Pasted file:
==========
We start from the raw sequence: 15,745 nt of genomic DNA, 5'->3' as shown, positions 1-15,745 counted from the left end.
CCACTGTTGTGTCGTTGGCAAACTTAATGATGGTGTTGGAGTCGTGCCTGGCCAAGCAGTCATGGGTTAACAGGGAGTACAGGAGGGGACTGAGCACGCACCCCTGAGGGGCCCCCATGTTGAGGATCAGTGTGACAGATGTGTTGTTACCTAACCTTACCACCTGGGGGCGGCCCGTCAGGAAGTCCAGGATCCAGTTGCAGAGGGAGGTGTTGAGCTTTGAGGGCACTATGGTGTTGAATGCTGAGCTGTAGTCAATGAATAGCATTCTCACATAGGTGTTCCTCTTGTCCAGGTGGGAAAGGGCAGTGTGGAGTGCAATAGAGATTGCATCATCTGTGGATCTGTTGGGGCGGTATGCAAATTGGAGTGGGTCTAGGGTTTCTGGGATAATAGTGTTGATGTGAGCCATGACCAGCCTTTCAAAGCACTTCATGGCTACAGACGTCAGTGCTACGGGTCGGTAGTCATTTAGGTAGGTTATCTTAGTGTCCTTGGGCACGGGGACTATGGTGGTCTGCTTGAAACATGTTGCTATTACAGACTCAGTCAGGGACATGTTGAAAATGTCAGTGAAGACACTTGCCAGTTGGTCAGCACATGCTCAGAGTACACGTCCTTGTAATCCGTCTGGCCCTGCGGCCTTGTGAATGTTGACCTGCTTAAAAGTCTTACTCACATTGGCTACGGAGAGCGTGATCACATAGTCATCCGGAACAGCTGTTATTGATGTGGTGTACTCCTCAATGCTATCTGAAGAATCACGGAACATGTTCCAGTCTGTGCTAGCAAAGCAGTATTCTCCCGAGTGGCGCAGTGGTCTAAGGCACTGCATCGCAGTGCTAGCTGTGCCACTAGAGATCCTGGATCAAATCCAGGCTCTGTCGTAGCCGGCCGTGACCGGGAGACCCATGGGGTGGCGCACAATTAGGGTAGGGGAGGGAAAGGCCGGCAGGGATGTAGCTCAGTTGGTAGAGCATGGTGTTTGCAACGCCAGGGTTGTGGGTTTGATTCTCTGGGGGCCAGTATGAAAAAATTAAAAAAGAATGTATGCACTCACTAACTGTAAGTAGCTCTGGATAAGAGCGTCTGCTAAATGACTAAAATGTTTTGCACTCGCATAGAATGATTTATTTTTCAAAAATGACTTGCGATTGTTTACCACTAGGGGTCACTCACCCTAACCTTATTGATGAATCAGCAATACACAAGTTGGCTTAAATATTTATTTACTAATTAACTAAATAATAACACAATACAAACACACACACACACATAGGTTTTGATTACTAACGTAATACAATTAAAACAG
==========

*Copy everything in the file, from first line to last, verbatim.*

We start from the raw sequence: 15,745 nt of genomic DNA, 5'->3' as shown, positions 1-15,745 counted from the left end.
CCACTGTTGTGTCGTTGGCAAACTTAATGATGGTGTTGGAGTCGTGCCTGGCCAAGCAGTCATGGGTTAACAGGGAGTACAGGAGGGGACTGAGCACGCACCCCTGAGGGGCCCCCATGTTGAGGATCAGTGTGACAGATGTGTTGTTACCTAACCTTACCACCTGGGGGCGGCCCGTCAGGAAGTCCAGGATCCAGTTGCAGAGGGAGGTGTTGAGCTTTGAGGGCACTATGGTGTTGAATGCTGAGCTGTAGTCAATGAATAGCATTCTCACATAGGTGTTCCTCTTGTCCAGGTGGGAAAGGGCAGTGTGGAGTGCAATAGAGATTGCATCATCTGTGGATCTGTTGGGGCGGTATGCAAATTGGAGTGGGTCTAGGGTTTCTGGGATAATAGTGTTGATGTGAGCCATGACCAGCCTTTCAAAGCACTTCATGGCTACAGACGTCAGTGCTACGGGTCGGTAGTCATTTAGGTAGGTTATCTTAGTGTCCTTGGGCACGGGGACTATGGTGGTCTGCTTGAAACATGTTGCTATTACAGACTCAGTCAGGGACATGTTGAAAATGTCAGTGAAGACACTTGCCAGTTGGTCAGCACATGCTCAGAGTACACGTCCTTGTAATCCGTCTGGCCCTGCGGCCTTGTGAATGTTGACCTGCTTAAAAGTCTTACTCACATTGGCTACGGAGAGCGTGATCACATAGTCATCCGGAACAGCTGTTATTGATGTGGTGTACTCCTCAATGCTATCTGAAGAATCACGGAACATGTTCCAGTCTGTGCTAGCAAAGCAGTATTCTCCCGAGTGGCGCAGTGGTCTAAGGCACTGCATCGCAGTGCTAGCTGTGCCACTAGAGATCCTGGATCAAATCCAGGCTCTGTCGTAGCCGGCCGTGACCGGGAGACCCATGGGGTGGCGCACAATTAGGGTAGGGGAGGGAAAGGCCGGCAGGGATGTAGCTCAGTTGGTAGAGCATGGTGTTTGCAACGCCAGGGTTGTGGGTTTGATTCTCTGGGGGCCAGTATGAAAAAATTAAAAAAGAATGTATGCACTCACTAACTGTAAGTAGCTCTGGATAAGAGCGTCTGCTAAATGACTAAAATGTTTTGCACTCGCATAGAATGATTTATTTTTCAAAAATGACTTGCGATTGTTTACCACTAGGGGTCACTCACCCTAACCTTATTGATGAATCAGCAATACACAAGTTGGCTTAAATATTTATTTACTAATTAACTAAATAATAACACAATACAAACACACACACACACATAGGTTTTGATTACTAACGTAATACAATTAAAACAG